The ACA was fundamentally built on the Republican alternative to Clintoncare in 1993-94, as crafted by Charles Grassley, Orrin Hatch, the late John Chafee and the former Senator David Durenberger. Their alternative had competition for private insurers on regulated exchanges, and an individual mandate to buy insurance to broaden the risk pool and get rid of the burden of pre-existing conditions. When Republicans in 2009 decided not to cooperate with Democrats in Congress, but to unite in full-throated opposition to any plan that emerged, and then to work actively to delegitimize whatever passed, they created a big dilemma. Call Obamacare the worst thing since slavery, as Ben Carson did, vote over and over to repeal it root and branch—and you can’t then turn around and adopt its framework. That left no workable framework.
Of course there is a workable alternative: join with Democrats and fix the problems in Obamacare, stabilizing insurance markets, expanding Medicaid in the states that have failed to do so, finding ways to make the individual mandate work better to expand the risk pool more. But after a decade of success inflaming tribal warfare, that is not a path McConnell and Ryan are willing to take.
Republicans had no real interest in actually fixing the health-care system. This bill is far more a delivery system for tax cuts for the rich, paid for by cutting Medicaid.
Those tax cuts are the number one priority for conservatives in and out of Congress. But this could become a twofer. Conservatives have hated Medicaid ever since it was created in 1965. As Medicaid expanded to become the vehicle to pay for long-term care for the elderly along with care for the disabled and mentally ill, it became a huge government program. When Medicaid expansion became a core vehicle in Obamacare for giving health insurance to the poor, it became larger yet. So Republicans in Congress seized the moment to do something they have been unable to do in more than five decades—cut the program dramatically and shift the burden for the cuts largely to states. Doing so meant freeing up hundreds of billions of dollars that could then be used to pay for the first wave of deep tax cuts aimed especially at the richest among us. Indeed, the first BCRA iteration provided a boon for the 400 richest Americans that was large enough to pay for the Medicaid benefits of 725,000 Americans.
The tax-cut drive, however, was made much more complicated by budget rules. To get big tax cuts, Republicans have to avoid a Senate filibuster by Democrats; that means finding a vehicle that can bypass the 60-vote hurdle. Enter budget reconciliation. But reconciliation poses major hurdles to passing things that blow up deficits and debt. And reconciliation must be preceded by a budget resolution with instructions on what can be reconciled. ACA repeal was included in the budget last year—but not separate tax cuts. Those will require a new budget resolution and a second reconciliation bill. If Republicans can get a big part of their tax cuts done now, and paid for, it will make the second tax-cut bill much easier to craft within the rules.
Republicans don’t fear the backlash from a bill that will hurt lots of people, including their own voters.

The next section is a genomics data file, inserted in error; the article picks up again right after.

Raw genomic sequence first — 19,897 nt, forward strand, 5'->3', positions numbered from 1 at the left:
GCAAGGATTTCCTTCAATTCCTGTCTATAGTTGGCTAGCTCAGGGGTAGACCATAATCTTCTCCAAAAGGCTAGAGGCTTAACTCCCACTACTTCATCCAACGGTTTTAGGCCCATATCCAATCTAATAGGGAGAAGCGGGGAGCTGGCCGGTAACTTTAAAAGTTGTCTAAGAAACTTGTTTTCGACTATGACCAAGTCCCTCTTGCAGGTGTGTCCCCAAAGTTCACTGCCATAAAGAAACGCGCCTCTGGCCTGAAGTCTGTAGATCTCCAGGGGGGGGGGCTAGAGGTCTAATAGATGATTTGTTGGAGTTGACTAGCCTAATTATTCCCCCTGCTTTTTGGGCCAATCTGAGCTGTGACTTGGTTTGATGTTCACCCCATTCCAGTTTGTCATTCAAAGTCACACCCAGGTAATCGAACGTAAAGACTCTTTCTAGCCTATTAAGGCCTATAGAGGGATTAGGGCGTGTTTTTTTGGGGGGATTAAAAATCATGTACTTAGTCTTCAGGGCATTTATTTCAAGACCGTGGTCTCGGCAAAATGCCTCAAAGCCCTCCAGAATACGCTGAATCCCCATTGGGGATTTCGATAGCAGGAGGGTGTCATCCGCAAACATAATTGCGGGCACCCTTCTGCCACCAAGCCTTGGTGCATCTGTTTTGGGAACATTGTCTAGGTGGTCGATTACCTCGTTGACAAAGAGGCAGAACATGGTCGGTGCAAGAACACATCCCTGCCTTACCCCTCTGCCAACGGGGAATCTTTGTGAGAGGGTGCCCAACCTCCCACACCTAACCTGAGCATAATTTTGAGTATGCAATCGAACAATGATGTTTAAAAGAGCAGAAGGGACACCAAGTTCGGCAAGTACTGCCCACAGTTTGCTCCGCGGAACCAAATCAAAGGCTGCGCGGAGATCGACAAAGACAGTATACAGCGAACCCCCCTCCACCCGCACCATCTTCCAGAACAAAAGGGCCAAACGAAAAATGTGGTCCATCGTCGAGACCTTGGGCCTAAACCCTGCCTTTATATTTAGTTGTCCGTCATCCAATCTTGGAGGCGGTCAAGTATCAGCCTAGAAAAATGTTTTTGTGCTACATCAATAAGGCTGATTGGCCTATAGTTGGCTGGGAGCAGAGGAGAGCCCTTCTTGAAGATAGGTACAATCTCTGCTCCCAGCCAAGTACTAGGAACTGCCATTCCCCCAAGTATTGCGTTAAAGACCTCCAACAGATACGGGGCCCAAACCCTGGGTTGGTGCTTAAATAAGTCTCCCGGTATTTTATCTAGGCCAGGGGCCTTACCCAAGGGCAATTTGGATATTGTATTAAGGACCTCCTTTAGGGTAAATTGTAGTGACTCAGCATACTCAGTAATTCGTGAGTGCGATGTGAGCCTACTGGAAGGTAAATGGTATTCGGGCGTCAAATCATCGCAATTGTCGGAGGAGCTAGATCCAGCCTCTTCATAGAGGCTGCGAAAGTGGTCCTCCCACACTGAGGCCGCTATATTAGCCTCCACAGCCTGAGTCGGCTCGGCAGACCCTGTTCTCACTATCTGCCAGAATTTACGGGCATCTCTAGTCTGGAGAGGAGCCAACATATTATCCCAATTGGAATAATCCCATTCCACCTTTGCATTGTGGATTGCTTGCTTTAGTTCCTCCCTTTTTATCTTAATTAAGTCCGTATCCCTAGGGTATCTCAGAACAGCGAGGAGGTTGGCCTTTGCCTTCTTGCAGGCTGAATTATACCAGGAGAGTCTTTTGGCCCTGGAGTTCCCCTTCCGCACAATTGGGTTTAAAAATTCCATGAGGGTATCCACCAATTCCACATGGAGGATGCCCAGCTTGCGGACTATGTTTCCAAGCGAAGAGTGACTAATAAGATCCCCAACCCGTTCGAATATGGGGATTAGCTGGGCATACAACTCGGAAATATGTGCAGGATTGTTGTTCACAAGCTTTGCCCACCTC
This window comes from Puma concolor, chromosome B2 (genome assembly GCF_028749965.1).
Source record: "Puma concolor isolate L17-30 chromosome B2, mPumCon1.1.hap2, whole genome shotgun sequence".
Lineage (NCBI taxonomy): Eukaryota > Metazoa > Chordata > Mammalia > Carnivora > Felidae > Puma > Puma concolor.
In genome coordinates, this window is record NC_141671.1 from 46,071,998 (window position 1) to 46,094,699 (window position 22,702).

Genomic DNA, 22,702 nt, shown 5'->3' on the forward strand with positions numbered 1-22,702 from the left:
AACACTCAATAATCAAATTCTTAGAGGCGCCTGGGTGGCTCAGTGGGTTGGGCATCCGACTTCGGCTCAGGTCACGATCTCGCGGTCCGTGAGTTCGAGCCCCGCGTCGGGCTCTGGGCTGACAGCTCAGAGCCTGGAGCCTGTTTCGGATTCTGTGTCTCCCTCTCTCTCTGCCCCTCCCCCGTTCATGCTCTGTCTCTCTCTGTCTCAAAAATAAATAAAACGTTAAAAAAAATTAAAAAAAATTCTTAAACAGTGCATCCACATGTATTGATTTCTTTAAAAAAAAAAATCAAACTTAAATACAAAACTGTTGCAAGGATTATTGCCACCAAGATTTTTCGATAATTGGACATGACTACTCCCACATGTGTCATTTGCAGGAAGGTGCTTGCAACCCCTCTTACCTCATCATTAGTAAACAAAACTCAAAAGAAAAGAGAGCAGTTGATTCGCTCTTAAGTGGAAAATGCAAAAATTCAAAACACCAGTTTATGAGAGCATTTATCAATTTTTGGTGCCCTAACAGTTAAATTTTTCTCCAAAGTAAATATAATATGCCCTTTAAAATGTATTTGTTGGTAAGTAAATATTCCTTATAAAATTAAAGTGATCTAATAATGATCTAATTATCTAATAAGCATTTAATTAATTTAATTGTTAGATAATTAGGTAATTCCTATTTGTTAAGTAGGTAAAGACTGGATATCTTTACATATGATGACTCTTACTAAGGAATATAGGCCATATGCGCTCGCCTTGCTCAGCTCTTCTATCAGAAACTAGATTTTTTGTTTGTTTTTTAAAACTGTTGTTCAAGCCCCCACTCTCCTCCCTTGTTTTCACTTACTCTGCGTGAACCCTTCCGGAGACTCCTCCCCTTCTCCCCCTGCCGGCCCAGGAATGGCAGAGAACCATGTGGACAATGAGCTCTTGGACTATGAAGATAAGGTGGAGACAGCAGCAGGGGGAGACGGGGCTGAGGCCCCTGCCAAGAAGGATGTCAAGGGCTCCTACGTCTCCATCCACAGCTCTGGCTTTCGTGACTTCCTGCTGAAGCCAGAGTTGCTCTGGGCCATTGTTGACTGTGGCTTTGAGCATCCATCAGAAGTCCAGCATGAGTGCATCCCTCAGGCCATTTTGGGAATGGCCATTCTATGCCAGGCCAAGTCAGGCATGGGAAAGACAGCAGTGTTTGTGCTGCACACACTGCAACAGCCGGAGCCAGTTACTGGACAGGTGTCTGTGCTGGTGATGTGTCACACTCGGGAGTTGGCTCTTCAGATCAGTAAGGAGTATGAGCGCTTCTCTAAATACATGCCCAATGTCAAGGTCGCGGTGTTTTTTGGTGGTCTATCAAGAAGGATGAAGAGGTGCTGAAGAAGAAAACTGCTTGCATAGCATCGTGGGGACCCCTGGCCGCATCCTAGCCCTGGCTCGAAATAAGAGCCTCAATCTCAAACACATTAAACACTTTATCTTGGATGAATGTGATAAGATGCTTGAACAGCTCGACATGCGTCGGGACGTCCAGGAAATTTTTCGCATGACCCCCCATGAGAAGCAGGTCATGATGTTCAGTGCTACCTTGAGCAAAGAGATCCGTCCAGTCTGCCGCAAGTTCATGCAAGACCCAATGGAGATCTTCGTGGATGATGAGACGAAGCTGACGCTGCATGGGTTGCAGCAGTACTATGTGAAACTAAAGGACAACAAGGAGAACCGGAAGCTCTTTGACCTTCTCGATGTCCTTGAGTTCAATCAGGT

Some think the simple fact of acting, and getting a policy victory, will help. Others may actually believe that the bill will work—hard as that is to believe. But the ideological view that cutting government magically brings freedom and prosperity and good health is strong among many Republicans in Congress. Nonetheless, the more rational or pragmatic ones know that this bill will hurt a lot of people, with a heavier concentration among the white working-class voters that are a mainstay of the current GOP. So why no fear? For one thing, the large tax cuts for the ultra-rich may guarantee that the web of billionaires contributing huge sums to 501(c)4s and other entities to help elect Republicans will double down. In the special election in Georgia’s sixth district, Democrat Jon Ossoff collected a mind-boggling sum for his campaign from small donors; if Karen Handel had not been able to match that with a flood of independent ads financed by big money, we might have seen a different outcome.
For another, with Justice Neil Gorsuch on the Supreme Court instead of Merrick Garland, states under GOP control and possibly even Congress will pass more and more draconian voter suppression laws (New Hampshire just joined the ranks) that will get a much more favorable treatment down the road. They will be aided by Trump’s outrageous new commission on voting, co-chaired by the king of voter suppression, Kris Kobach and including an all-star list of other voter suppressors, which is already intimidating voters. Money and voter suppression laws could well enable Republicans, even if this disaster of a bill passes, to keep control of both houses at least until 2020—and during that time, they can do even more to tilt the campaign finance system and narrow the electorate to their advantage.
Put it all together, and what emerges is a truly disturbing picture of a failed legislative process built on a deep distortion of representative democracy. A thoroughly partisan, ill-conceived and ill-considered bill, slapped together without the input of experts or stakeholders, done not to improve the health care system but to aid plutocrats, crafted in a fashion that will hurt millions and millions of Americans, by lawmakers doing whatever they can to avoid interacting with their own constituents. Dismaying, even despicable. And worse is that so many senators who should know better, and many who do know better, will actually vote for the monstrosity—and give this illegitimate process their imprimatur.
This Bill should already be dead and while I keep hearing hopeful noises that delay works to our advantage I’m not at all sure it’s so.